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Opinion

OPINION-State Capital Highlights: Abbott explains opposition to proposed merger

Ed-SterlingAUSTIN—Attorneys general of Texas, Arizona, Tennessee, Florida, Virginia, Pennsylvania and the District of Columbia joined in the U.S. Justice Department's Aug. 13 anti-trust lawsuit intended to block the merger of Fort Worth-headquartered American Airlines and Tempe, Ariz., headquartered US Airways.

Texas Attorney General Greg Abbott, in an Aug. 16 opinion piece first published by the Dallas Morning News, explained why he opposes the merger of the two carriers. Here's an excerpt:

"Why in the world would Texas file a legal action challenging the merger of American Airlines with US Airways?" Abbott asked in his opinion piece. He answered his own question this way: "We believe that actions by the airlines and their officials violate antitrust laws. In fact, the legal violations appear so overt that it would offend my oath of office not to take action.

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OPINION-State Capital Highlights: Road-funding legislation finally passes

Ed-SterlingAUSTIN — A third called session of the Texas Legislature began July 30 and ended Aug. 5 with the task completed: passage of legislation to create a new funding path for transportation projects.

Given the contentiousness of the two previous called sessions that each lasted a full 30 days, lawmakers plowed their way to comparatively quick votes to give Gov. Rick Perry what he wanted. It’s a two-part solution.

First, Senate Joint Resolution 1 by Sen. Robert Nichols, R-Jacksonville, is a proposed constitutional amendment that voters will see on the November 2014 ballot. SJR 1, should voters approve it, would take 50 percent of the state’s oil and gas severance taxes that normally are deposited in the state Economic Stabilization (“Rainy Day”) Fund and instead put that revenue into the state highway fund.

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OPINION-State Capital Highlights: Second special session ends, third begins

AUSTIN — A second special session of the Texas Legislature ended July 30 without the House and Senate accomplishing the governor-ordered task of passing legislation to fund future public transportation projects.

House Joint Resolution 2 failed on July 29. Had the proposed constitutional amendment passed, Texans would have voted yes or no to a plan to tap the state’s $12 billion Economic Stimulus (rainy day) Fund to the tune of $1 billion every year for use in transportation projects. On the House floor, Rep. Joe Pickett, D-El Paso, the primary author of HJR 2, asked Gov. Rick Perry not to call another special session on transportation right away and suggested lawmakers might do a better job next spring, after party primaries.

But on the 30th and final day, Gov. Rick Perry called a third special session to begin immediately. “When it comes to transportation,” Perry explained, “the stakes facing our state could not be higher and a failure to act now could take years if not most of a decade to correct as traffic congestion increases and harms our quality of life.”

In the third special session, some lawmakers appear ready to act in accordance with the governor’s wish for a quick and permanent method to fund transportation projects, while others will keep with constituents who are in less of a rush, possibly seeing enough at stake to warrant a longer look at the funding question and how it might dovetail with other areas of the state budget. In any case, the Legislature has about four weeks to continue working on the problem.

Combs reports condition

In a July 31 letter to the governor, lieutenant governor, speaker of the House and members of the Legislature, Comptroller Susan Combs reported the state’s oil and natural gas production taxes are performing better than expected this year.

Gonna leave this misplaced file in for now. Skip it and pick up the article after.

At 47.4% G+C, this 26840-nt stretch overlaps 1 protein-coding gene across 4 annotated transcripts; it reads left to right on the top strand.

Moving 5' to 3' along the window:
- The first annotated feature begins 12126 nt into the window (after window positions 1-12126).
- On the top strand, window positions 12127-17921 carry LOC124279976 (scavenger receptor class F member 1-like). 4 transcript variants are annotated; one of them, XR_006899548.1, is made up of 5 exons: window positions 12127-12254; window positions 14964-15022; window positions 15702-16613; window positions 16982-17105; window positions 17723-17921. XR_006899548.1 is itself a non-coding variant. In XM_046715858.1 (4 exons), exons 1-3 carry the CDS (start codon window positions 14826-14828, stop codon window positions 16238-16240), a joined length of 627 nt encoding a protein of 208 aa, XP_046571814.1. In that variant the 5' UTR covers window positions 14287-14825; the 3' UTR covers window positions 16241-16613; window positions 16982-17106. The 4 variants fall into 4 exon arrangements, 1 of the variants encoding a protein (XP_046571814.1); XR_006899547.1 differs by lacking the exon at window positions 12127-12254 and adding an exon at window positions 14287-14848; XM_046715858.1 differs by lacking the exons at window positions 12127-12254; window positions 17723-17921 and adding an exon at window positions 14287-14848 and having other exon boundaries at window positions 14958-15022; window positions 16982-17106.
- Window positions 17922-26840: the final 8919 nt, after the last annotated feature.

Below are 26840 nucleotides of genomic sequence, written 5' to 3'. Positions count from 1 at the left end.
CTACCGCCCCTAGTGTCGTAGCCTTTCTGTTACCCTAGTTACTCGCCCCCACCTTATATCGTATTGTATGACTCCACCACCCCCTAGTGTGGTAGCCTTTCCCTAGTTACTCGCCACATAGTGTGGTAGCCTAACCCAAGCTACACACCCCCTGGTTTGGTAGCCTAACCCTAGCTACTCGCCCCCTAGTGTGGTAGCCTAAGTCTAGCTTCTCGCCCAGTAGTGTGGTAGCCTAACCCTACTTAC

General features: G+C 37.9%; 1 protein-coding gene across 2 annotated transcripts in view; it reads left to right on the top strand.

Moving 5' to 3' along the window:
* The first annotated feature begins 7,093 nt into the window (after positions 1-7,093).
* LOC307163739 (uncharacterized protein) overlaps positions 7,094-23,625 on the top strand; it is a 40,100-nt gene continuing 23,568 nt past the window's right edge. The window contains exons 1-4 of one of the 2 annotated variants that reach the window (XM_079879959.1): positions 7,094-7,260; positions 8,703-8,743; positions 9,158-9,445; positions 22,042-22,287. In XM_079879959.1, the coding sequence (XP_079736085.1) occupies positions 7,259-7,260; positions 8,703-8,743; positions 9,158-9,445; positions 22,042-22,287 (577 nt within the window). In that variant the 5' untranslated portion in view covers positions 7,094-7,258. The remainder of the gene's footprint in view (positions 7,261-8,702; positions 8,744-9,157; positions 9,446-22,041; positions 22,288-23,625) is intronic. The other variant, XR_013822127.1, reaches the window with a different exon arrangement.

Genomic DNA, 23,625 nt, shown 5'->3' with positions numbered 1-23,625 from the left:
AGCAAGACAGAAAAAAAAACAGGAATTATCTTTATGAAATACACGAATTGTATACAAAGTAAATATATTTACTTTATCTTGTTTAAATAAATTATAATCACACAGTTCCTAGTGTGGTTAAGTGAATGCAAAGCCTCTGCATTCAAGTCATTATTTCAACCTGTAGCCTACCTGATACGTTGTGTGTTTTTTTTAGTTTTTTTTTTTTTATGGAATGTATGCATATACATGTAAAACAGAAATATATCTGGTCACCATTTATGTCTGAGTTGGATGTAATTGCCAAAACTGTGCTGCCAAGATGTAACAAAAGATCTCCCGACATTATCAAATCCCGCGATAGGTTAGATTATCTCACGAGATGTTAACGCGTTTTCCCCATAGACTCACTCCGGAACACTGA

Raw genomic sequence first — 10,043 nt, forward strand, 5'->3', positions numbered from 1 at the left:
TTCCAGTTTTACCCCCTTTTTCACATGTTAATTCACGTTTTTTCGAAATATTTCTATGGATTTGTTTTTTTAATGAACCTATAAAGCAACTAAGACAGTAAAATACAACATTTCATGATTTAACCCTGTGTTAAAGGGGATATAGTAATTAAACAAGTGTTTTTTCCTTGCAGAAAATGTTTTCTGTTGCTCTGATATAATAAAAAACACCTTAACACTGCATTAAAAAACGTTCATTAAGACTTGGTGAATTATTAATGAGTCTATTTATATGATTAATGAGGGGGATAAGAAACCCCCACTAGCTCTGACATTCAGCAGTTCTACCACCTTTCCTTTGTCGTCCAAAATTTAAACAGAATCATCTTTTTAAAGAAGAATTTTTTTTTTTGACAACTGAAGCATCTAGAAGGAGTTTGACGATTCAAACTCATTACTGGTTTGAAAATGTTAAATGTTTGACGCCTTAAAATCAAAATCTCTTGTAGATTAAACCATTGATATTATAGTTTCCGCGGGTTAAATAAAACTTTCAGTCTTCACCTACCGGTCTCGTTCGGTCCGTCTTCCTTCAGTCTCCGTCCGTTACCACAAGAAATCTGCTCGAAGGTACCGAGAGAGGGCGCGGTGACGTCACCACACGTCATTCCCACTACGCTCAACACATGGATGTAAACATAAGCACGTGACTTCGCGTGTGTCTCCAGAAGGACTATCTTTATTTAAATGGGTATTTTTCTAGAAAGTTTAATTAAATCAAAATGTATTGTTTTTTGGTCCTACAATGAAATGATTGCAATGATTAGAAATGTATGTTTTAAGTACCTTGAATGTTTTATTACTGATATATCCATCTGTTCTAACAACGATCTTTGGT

Combs projected those taxes to generate an additional $900 million in fiscal 2013, one quarter of which is available for general purpose spending. And that amount is in addition to the $683.1 million available for general purpose spending and not appropriated in the 2014-2015 biennium.

The additional remaining $675 million of severance tax revenue available in the current year will be part of a $2.37 billion transfer into the Economic Stimulus (rainy day) Fund in November, Combs said.

Federal relief to come

President Barack Obama on Aug. 2 signed a major disaster declaration and in doing so overruled the Environmental Protection Agency’s June decision to reject Texas’ request for relief for the town of West.

A fertilizer plant in West exploded on April 17, causing the loss of 15 lives and widespread damage to buildings and infrastructure.

Gov. Perry, members of Congress and others appealed the EPA’s ruling. On Aug. 2 Perry released a statement saying, “This, along with the disaster relief funding provided by the Texas Legislature, will help this community rebuild their infrastructure, school district and public works as quickly as possible.”

Justice Hightower dies

Retired Texas Supreme Court Justice Jack Hightower, 86, died Aug. 3 in Austin.

Hightower was born in Memphis, Texas, and started his law practice in Vernon after graduating from Baylor Law School in 1951. He went on to serve as a state representative, state senator and assistant attorney general. In addition to his seven years (1988-1996) on the state Supreme Court, Hightower also served 10 years as a member of Congress.

Burial was set in the Texas State Cemetery on Aug. 7.

Race attracts candidates

Three current officeholders have entered the race for Texas attorney general: Railroad Commissioner Barry Smitherman, state Sen. Ken Paxton, R-McKinney, and state Rep. Dan Branch, R-Dallas.

Smitherman’s law degree is from the University of Texas, Paxton’s is from the University of Virginia, and Branch’s is from Southern Methodist University.

Attorney General Greg Abbott, a Republican who has served as the state’s chief legal officer since 2002, on July 14 announced his candidacy for governor after Gov. Perry on July 8 said he would not seek another term.

DPS report DWI arrests

The Texas Department of Public Safety on Aug. 1 announced Highway Patrol troopers made 1,124 driving-while-intoxicated arrests, June 28 through July 7, the agency’s holiday-related special enforcement period.

During the 10-day period, enforcement resulted in more than 15,700 speeding citations, more than 2,400 seat belt and child safety seat citations, 720 fugitive arrests and 602 felony arrests.